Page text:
I’m currently composing my bachlor’s thesis on giants in high middle german literature. I have been browsing some manuscripts tonight and thought I might as well share some artwork with you. This tale, written down roundabout the 13th century, is about Sigenot, a giant, and Dietrich of Bern, a legendary hero (norse and germanic respectively in the “Thidrekssaga” or in “Dietrichepik”). Dietrich wants to fight Sigenot in order to gain honor, but Sigenot wants revenge for his relatives, giants Hilde and Grim, who Dietrich killed in their sleep, acquiring (looting) his current armor.
Sigenot is victorious and imprisons Dietrich in his home (actually depicted not like a cave with dragons at all in this painting! ).
Hildebrand, Dietrichs mentor and best bud, ventures to rescue him but also has a hard time fighting Sigenot.
Finally, both heroes escape with the help of a dwarf.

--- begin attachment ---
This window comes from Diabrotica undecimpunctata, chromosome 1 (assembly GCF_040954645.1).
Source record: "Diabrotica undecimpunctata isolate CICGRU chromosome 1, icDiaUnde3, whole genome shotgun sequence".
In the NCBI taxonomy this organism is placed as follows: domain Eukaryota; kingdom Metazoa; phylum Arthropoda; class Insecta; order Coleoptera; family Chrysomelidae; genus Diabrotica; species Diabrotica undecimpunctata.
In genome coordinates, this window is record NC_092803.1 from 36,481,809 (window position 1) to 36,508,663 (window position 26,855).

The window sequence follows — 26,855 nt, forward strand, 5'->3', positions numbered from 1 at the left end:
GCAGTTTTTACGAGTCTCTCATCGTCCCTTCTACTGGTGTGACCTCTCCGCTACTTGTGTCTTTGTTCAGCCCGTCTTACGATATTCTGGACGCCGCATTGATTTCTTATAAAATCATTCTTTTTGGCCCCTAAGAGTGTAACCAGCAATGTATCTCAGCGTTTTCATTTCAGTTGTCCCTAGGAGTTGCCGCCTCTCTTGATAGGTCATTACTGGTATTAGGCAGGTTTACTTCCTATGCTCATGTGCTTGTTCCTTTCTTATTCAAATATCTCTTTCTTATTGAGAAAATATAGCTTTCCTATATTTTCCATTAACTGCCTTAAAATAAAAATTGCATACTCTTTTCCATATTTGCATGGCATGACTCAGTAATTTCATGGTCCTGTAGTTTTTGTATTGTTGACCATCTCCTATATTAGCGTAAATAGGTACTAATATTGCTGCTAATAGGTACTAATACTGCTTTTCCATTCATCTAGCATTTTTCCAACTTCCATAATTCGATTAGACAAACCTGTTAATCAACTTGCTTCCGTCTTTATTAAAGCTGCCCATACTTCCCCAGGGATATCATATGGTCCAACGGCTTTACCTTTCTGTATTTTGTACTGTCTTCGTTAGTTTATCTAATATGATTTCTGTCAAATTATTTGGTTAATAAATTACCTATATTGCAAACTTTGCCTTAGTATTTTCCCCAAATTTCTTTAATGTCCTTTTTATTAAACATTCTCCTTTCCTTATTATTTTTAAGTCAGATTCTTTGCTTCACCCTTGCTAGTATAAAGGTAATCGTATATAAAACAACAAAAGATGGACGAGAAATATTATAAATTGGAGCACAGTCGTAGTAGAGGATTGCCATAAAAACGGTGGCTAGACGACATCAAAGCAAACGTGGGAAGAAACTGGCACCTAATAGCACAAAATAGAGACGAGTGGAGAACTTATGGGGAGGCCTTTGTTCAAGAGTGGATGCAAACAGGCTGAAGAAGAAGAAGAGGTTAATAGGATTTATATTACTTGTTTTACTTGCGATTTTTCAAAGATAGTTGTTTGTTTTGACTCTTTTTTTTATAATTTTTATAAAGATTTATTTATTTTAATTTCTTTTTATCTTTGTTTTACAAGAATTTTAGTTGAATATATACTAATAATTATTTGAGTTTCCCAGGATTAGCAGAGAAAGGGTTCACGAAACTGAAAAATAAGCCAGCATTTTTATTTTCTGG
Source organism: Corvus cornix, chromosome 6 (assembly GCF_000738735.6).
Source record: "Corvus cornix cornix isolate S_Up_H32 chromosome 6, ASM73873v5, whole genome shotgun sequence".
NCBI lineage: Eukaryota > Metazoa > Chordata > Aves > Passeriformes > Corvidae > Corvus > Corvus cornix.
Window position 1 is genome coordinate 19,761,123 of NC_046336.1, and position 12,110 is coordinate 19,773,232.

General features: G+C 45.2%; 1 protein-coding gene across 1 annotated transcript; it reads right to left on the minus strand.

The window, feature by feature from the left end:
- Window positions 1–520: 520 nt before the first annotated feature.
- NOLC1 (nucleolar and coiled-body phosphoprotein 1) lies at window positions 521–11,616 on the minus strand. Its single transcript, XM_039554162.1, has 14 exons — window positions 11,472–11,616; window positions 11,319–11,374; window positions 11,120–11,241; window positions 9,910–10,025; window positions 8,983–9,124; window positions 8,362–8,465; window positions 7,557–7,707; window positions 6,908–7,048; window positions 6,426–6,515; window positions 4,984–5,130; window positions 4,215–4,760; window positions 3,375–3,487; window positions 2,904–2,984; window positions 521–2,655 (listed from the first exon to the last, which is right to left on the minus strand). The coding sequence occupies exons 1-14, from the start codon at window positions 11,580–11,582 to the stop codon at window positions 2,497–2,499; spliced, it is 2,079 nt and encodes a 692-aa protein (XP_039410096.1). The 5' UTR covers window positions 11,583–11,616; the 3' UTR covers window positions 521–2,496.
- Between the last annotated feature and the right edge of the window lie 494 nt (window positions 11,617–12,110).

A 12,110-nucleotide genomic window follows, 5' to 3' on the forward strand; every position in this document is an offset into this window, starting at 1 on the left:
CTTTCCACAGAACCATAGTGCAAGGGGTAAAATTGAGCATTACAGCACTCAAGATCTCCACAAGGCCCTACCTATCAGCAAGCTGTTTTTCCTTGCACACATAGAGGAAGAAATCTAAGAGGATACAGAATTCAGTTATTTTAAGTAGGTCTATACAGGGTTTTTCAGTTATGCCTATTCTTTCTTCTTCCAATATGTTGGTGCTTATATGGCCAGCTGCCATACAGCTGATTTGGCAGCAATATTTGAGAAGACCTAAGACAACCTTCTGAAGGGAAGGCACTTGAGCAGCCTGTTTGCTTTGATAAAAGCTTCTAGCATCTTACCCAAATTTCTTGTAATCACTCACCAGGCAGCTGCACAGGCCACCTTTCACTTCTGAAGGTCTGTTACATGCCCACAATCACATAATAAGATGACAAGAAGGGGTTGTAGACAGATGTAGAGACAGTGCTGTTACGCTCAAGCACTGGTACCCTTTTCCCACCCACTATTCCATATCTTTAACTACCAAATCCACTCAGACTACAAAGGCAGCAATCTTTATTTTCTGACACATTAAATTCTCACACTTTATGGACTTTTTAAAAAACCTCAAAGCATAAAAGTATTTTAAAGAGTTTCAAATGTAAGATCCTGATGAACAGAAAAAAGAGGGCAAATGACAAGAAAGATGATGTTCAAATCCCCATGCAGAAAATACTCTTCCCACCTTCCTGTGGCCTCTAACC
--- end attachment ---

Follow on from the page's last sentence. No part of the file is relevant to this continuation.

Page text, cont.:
Codex palatinus germanicus 67 (lat. basically meaning: “Heidelbergian German Volume”, the manuscript from the scriptorium of Ludwig Henfflin) is fully digitalized by the University of Heidelberg. The 15th century illustrations are not very crafty; but they sort of look like a flip-book when you browse through them.
I just thought I might give you some eye candy; the actual codices are not so fun to look at and look more like this:
This is a page of cod. pal. 397, Hartmann’s von Aue “Iwein”, an arthurian epic I am also going to consider in my work. But more of that when it is done; my thesis will examine different depictions of giants as villains or knights in both the epics of Dietrich and the arthurian romances. Stay tuned. 😉